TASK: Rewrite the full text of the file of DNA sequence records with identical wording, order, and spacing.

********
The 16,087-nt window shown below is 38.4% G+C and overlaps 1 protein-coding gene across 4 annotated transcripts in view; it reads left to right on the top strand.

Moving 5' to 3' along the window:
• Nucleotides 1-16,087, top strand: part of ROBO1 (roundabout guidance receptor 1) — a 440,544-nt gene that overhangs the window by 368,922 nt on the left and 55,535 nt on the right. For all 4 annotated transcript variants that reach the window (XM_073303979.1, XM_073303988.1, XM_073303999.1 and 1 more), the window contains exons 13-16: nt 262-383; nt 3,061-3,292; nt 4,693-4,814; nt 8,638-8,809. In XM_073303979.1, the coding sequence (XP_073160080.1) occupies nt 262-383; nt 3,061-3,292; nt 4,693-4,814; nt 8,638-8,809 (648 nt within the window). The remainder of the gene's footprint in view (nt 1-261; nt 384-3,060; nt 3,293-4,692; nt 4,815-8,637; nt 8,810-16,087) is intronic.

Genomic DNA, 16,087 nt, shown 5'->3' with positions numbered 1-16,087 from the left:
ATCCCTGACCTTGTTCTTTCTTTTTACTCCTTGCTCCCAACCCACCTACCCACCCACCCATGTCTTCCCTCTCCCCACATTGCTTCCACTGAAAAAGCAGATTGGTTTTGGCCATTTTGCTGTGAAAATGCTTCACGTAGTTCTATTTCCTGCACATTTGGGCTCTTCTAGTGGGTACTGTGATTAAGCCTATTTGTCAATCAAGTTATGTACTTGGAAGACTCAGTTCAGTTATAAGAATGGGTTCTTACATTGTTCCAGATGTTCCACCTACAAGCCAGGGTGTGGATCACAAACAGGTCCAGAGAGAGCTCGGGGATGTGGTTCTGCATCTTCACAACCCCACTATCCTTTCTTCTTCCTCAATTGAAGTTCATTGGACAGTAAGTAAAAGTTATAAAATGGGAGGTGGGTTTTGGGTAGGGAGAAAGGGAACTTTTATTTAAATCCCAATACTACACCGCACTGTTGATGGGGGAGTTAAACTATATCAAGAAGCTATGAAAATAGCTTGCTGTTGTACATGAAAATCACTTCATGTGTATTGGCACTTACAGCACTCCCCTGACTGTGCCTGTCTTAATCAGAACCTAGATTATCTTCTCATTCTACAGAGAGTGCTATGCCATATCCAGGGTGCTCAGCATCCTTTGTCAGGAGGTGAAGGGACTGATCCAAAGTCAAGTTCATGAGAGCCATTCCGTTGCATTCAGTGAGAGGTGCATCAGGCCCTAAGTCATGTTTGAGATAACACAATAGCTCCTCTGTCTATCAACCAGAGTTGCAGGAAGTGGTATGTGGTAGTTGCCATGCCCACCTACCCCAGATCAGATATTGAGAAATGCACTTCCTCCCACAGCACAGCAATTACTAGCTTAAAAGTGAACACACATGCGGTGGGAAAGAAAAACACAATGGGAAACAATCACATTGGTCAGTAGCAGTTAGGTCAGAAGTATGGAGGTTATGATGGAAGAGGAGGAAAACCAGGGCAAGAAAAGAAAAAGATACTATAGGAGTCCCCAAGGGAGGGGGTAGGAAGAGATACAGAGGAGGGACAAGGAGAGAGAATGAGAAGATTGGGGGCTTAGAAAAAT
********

The 16,087-nt window shown below is 38.4% G+C and overlaps 1 protein-coding gene across 4 annotated transcripts in view; it reads left to right on the top strand.

Moving 5' to 3' along the window:
• Nucleotides 1-16,087, top strand: part of ROBO1 (roundabout guidance receptor 1) — a 440,544-nt gene that overhangs the window by 368,922 nt on the left and 55,535 nt on the right. For all 4 annotated transcript variants that reach the window (XM_073303979.1, XM_073303988.1, XM_073303999.1 and 1 more), the window contains exons 13-16: nt 262-383; nt 3,061-3,292; nt 4,693-4,814; nt 8,638-8,809. In XM_073303979.1, the coding sequence (XP_073160080.1) occupies nt 262-383; nt 3,061-3,292; nt 4,693-4,814; nt 8,638-8,809 (648 nt within the window). The remainder of the gene's footprint in view (nt 1-261; nt 384-3,060; nt 3,293-4,692; nt 4,815-8,637; nt 8,810-16,087) is intronic.

Genomic DNA, 16,087 nt, shown 5'->3' with positions numbered 1-16,087 from the left:
ATCCCTGACCTTGTTCTTTCTTTTTACTCCTTGCTCCCAACCCACCTACCCACCCACCCATGTCTTCCCTCTCCCCACATTGCTTCCACTGAAAAAGCAGATTGGTTTTGGCCATTTTGCTGTGAAAATGCTTCACGTAGTTCTATTTCCTGCACATTTGGGCTCTTCTAGTGGGTACTGTGATTAAGCCTATTTGTCAATCAAGTTATGTACTTGGAAGACTCAGTTCAGTTATAAGAATGGGTTCTTACATTGTTCCAGATGTTCCACCTACAAGCCAGGGTGTGGATCACAAACAGGTCCAGAGAGAGCTCGGGGATGTGGTTCTGCATCTTCACAACCCCACTATCCTTTCTTCTTCCTCAATTGAAGTTCATTGGACAGTAAGTAAAAGTTATAAAATGGGAGGTGGGTTTTGGGTAGGGAGAAAGGGAACTTTTATTTAAATCCCAATACTACACCGCACTGTTGATGGGGGAGTTAAACTATATCAAGAAGCTATGAAAATAGCTTGCTGTTGTACATGAAAATCACTTCATGTGTATTGGCACTTACAGCACTCCCCTGACTGTGCCTGTCTTAATCAGAACCTAGATTATCTTCTCATTCTACAGAGAGTGCTATGCCATATCCAGGGTGCTCAGCATCCTTTGTCAGGAGGTGAAGGGACTGATCCAAAGTCAAGTTCATGAGAGCCATTCCGTTGCATTCAGTGAGAGGTGCATCAGGCCCTAAGTCATGTTTGAGATAACACAATAGCTCCTCTGTCTATCAACCAGAGTTGCAGGAAGTGGTATGTGGTAGTTGCCATGCCCACCTACCCCAGATCAGATATTGAGAAATGCACTTCCTCCCACAGCACAGCAATTACTAGCTTAAAAGTGAACACACATGCGGTGGGAAAGAAAAACACAATGGGAAACAATCACATTGGTCAGTAGCAGTTAGGTCAGAAGTATGGAGGTTATGATGGAAGAGGAGGAAAACCAGGGCAAGAAAAGAAAAAGATACTATAGGAGTCCCCAAGGGAGGGGGTAGGAAGAGATACAGAGGAGGGACAAGGAGAGAGAATGAGAAGATTGGGGGCTTAGAAAAAT